`-fext-core`

. We expect that GHC 6.10 will be
+ consistent with this definition.Core,as its internal program representation within the + compiler’s simplification phase. Core resembles a subset of + Haskell, but with explicit type annotations in the style of the + polymorphic lambda calculus (F

Core Lintpass in GHC + typechecks Core in between transformation passes (at least when + the user enables linting by setting a compiler flag), verifying + that transformations preserve type-correctness. Finally, GHC’s + back-end translates Core into STG-machine code

`utils/ext-core`

.`fibonacci`

+ `%module`

mident { tdef ; }{ vdefg ; }
+ `%data`

qtycon { tbind } `= {`

[ cdef {`;`

cdef } ] `}`

+ `%newtype`

qtycon qtycon { tbind } `=`

ty
+ `@`

tbind }{ aty }`%rec {`

vdef { `;`

vdef } `}`

`::`

ty `=`

exp`(`

exp `)`

`\`

{ binder }`%let`

vdefg `%in`

exp`%case (`

aty `)`

exp `%of`

vbind `{`

alt { `;`

alt } `}`

`%cast`

exp aty`%note`

" { char } " exp`%external ccall "`

{ char } `"`

aty`%dynexternal ccall`

aty`%label "`

{ char } `"`

`@`

aty`@`

tbind }{ vbind } `&arw;`

exp`&arw;`

exp`%_ &arw;`

exp`@`

tbind`(`

tyvar `::`

kind `)`

`(`

var `::`

ty `)`

`(`

[`-`

] { digit }`::`

ty `)`

`(`

[`-`

] { digit }`%`

{ digit }`::`

ty `)`

`( '`

char `' ::`

ty `)`

`( "`

{ char } `" ::`

ty `)`

`\x`

hex hex`(`

ty `)`

`%trans`

aty aty`%sym`

aty`%unsafe`

aty aty`%left`

aty`%right`

aty`%inst`

aty aty`%forall`

{ tbind }`.`

ty`&arw;`

ty`*`

`#`

`?`

`:=:`

bty`(`

kind `)`

`&arw;`

kind`:`

uname`.`

tycon`.`

dcon`.`

] var`a`

∣ `b`

∣ … ∣ `z`

∣ `_`

`A`

∣ `B`

∣ … ∣ `Z`

`0`

∣ `1`

∣ … ∣ `9`

`let`

bindings, algebraic type definitions, constructors, and
+ `case`

expressions, and primitive types, literals and operators. Its
+ type system is richer than that of System F, supporting explicit
+ type equality coercions and type functions.`base:GHC.Base`

is the module identifier for GHC’s Base
+ module. Its name is `Base`

, and it lives in the GHC hierarchy
+ within the `base`

package. Section 5.8 of the GHC users’ guide
+ explains package names `newtype`

+ declarations, each defining a type constructor and a
+ coercion name; and
+ `base:GHC.Base.Bool`

, `base:GHC.Base.True`

). Internal identifiers
+ are visible only within the defining module. All type and data
+ constructors are external, and are always defined and referenced
+ using fully qualified names (with dots).`main:MyModule.foo = ...`

);
+ otherwise, it is internal (e.g., `bar = ...`

). Note that
+ Core’s notion of an external identifier does not necessarily
+ coincide with that of exportedidentifier in a Haskell source + module. An identifier can be an external identifier in Core, but + not be exported by the original Haskell source + module.

`Main.foo = ... Main.bar ...`

, where
+ `Main.foo`

is inlineable. Since `bar`

appears in `foo`

’s unfolding, it is
+ defined and referenced with an external name, even if `bar`

was not
+ exported by the original source module.
+ `ghc-prim:GHC.Prim`

,
+ which exports the built-intypes and values that must be + provided by any implementation of Core (including GHC). Details + of this module are in the Primitive Module section.

`main:ZCMain.main`

of type `base:GHC.IOBase.IO a`

(for some
+ type `a`

). (Note that the strangely named wrapper for `main`

is the
+ one exception to the rule that qualified names defined within a
+ module `m`

must have module name `m`

.)`base:GHC.Base`

, which implement parts of the Haskell standard
+ library. In principle, these modules are ordinary Haskell
+ modules, with no special status. In practice, the requirement on
+ the type of `main:Main.main`

implies that every program will
+ contain a large subset of the standard library modules.`mident`

),`tycon`

),`tyvar`

),`dcon`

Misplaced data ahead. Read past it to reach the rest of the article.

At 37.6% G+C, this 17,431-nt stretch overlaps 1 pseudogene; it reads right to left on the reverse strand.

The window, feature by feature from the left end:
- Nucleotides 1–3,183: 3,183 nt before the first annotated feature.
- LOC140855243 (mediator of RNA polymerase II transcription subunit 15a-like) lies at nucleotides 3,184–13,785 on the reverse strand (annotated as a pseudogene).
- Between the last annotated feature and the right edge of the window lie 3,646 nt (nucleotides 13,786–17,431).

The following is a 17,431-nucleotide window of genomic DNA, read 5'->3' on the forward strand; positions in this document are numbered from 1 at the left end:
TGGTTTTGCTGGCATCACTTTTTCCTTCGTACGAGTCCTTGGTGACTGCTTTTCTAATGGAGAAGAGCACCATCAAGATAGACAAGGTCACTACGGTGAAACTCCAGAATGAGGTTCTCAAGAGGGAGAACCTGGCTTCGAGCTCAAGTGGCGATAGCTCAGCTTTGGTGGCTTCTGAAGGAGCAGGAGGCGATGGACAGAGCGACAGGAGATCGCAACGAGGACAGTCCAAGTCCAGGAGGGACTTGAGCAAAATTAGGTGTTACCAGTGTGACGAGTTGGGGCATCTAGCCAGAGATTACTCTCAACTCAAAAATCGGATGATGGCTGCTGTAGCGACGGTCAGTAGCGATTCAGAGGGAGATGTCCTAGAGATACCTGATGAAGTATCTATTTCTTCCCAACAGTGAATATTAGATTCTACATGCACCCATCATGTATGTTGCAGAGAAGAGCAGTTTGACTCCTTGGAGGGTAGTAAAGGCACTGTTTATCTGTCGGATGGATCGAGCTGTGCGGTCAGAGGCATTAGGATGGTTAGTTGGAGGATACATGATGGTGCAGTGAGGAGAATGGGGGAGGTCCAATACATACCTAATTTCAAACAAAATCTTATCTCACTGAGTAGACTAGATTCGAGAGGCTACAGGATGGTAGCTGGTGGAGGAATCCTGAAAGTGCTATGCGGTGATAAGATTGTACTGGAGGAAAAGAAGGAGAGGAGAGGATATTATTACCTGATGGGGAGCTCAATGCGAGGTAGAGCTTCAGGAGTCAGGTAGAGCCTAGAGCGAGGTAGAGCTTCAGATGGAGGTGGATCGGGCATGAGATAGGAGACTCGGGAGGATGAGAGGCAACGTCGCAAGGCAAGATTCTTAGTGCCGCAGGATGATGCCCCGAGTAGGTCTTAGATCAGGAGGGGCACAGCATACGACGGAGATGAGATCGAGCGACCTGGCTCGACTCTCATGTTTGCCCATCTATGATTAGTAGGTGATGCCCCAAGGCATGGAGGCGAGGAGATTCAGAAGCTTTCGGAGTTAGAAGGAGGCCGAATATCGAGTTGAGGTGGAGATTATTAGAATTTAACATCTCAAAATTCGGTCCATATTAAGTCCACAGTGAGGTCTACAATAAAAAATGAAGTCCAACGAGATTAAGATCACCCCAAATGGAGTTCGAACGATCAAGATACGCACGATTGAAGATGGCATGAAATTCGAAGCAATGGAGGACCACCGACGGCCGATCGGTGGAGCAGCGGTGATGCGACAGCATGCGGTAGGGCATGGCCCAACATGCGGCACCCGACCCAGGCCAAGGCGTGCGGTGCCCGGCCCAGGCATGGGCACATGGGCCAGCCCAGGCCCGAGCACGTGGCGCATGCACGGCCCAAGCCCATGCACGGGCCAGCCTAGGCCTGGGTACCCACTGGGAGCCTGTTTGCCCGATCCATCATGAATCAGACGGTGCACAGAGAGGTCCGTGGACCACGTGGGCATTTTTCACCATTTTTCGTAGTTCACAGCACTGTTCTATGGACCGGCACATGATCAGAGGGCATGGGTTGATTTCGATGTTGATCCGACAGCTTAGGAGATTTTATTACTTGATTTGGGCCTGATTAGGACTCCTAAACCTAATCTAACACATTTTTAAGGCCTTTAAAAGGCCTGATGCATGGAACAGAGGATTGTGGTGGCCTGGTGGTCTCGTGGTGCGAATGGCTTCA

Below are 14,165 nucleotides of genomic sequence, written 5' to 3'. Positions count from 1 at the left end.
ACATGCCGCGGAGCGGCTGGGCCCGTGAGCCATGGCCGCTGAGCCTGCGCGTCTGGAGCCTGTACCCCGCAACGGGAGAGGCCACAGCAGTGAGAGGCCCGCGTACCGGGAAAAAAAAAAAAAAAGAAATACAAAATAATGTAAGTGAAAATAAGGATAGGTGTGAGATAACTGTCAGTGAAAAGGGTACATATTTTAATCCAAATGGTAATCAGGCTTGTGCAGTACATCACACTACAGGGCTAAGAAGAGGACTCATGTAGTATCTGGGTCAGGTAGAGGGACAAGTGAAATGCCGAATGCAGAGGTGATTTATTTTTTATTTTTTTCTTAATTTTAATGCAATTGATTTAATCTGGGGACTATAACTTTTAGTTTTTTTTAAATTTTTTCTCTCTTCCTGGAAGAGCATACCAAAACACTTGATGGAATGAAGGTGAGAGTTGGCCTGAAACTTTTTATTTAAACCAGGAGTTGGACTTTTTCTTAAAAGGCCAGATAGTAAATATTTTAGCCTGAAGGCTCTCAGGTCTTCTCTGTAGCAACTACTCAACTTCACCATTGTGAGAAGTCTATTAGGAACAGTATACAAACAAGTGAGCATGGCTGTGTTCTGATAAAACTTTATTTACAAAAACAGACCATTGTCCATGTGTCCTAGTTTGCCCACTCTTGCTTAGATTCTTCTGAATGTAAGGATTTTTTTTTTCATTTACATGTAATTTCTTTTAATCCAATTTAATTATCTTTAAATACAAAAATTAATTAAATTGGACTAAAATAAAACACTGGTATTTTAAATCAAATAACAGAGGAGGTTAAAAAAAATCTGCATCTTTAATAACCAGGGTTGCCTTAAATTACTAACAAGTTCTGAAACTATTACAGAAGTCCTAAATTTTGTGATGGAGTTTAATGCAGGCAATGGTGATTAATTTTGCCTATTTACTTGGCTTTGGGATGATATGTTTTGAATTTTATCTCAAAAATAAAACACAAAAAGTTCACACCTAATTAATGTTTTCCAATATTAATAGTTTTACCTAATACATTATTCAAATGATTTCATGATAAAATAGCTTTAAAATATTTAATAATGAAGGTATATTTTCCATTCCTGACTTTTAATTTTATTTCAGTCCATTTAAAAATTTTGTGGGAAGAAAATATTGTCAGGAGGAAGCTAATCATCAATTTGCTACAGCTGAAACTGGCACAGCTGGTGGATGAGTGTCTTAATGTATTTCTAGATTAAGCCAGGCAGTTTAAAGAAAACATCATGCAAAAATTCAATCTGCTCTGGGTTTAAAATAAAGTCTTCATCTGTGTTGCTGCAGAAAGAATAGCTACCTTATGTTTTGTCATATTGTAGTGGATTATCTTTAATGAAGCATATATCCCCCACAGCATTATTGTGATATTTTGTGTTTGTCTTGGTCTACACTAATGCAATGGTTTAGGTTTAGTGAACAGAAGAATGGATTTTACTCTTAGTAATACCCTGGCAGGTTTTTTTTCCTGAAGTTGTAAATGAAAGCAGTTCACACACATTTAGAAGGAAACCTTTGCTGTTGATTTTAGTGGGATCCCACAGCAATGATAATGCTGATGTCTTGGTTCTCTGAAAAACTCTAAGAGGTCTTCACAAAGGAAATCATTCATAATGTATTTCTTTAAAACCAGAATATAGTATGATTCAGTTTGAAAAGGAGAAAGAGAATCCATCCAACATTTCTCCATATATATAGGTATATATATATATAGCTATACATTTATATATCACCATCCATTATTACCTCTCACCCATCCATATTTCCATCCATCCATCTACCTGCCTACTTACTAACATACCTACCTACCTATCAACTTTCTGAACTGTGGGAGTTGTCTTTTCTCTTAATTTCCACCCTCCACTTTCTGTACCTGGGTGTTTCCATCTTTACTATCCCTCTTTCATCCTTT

),`var`

).shadowone another: the scope of the definition of a given + variable never contains a redefinition of the same variable. + Type variables may be shadowed. Thus, if a term variable has + multiple definitions within a module, all those definitions must + be local (let-bound). The only exception to this rule is that + (necessarily closed) types labelling

`%external`

expressions may
+ contain `tyvar`

bindings that shadow outer bindings.`Z`

and `z`

are used to introduce escape sequences
+ for non-alphabetic characters such as dollar sign `$`

(`zd`

), hash `#`

+ (`zh`

), plus `+`

(`zp`

), etc. This is the same encoding used in `.hi`

+ files and in the back-end of GHC itself, except that we
+ sometimes change an initial `z`

to `Z`

, or vice-versa, in order to
+ maintain case distinctions.`base:GHC.Base.foo`

is rendered as
+ `base:GHCziBase.foo`

. A parser may reconstruct the module
+ hierarchy, or regard `GHCziBase`

as a flat name.`&arw;`

). (The prefix identifier for
+ this constructor is `ghc-prim:GHC.Prim.ZLzmzgZR`

; this should
+ only appear in unapplied or partially applied form.)`Intzh`

) that are predefined in the `GHC.Prim`

module, but
+ have no special syntax. `%data`

and `%newtype`

declarations
+ introduce additional type constructors, as described below.
+ Type constructors are distinguished solely by name.`newtype`

declaration,
+ has an equality kind.`ByteArrayzh`

). Peyton-Jones
+ and Launchbury `*`

, `#`

, and `?`

. The three base kinds
+ distinguish the liftedness of the types they classify: `*`

+ represents lifted types; `#`

represents unlifted types; and `?`

is
+ the openkind, representing a type that may be either lifted + or unlifted. Of these, only

`*`

ever appears in Core type
+ declarations generated from user code; the other two are
+ needed to describe certain types in primitive (or otherwise
+ specially-generated) code (which, after optimization, could
+ potentially appear anywhere).`ghc-prim:GHC.Prim`

) has a type of kind `#`

or `?`

.`Int`

has kind `*`

, and `Int#`

has kind `#`

.`&arw;`

k`&arw;`

has
+ kind `* &arw; (* &arw; *)`

. Since Haskell allows abstracting
+ over type constructors, type variables may have higher kinds;
+ however, much more commonly they have kind `*`

, so that is the
+ default if a type binder omits a kind.`type`

declarations).`%forall`

types;`&arw;`

b ≡ `ghc-prim:GHC.Prim.ZLzmzgZR`

a b`data`

declaration. For example, the
+ source declaration
+
+ `*&arw;*`

and two data constructors with types
+
+ `Fork`

has arity 2 and `Leaf`

has
+ arity 1.`T`

is
+ shown in the Expression Forms section.`%newtype`

declaration introduces a new type constructor
+ and an associated representation type, corresponding to a source
+ Haskell `newtype`

declaration. However, unlike in source Haskell,
+ a `%newtype`

declaration does not introduce any data constructors.`%newtype`

declaration also introduces a new coercion
+ (syntactically, just another type constructor) that implies an
+ axiom equating the type constructor, applied to any type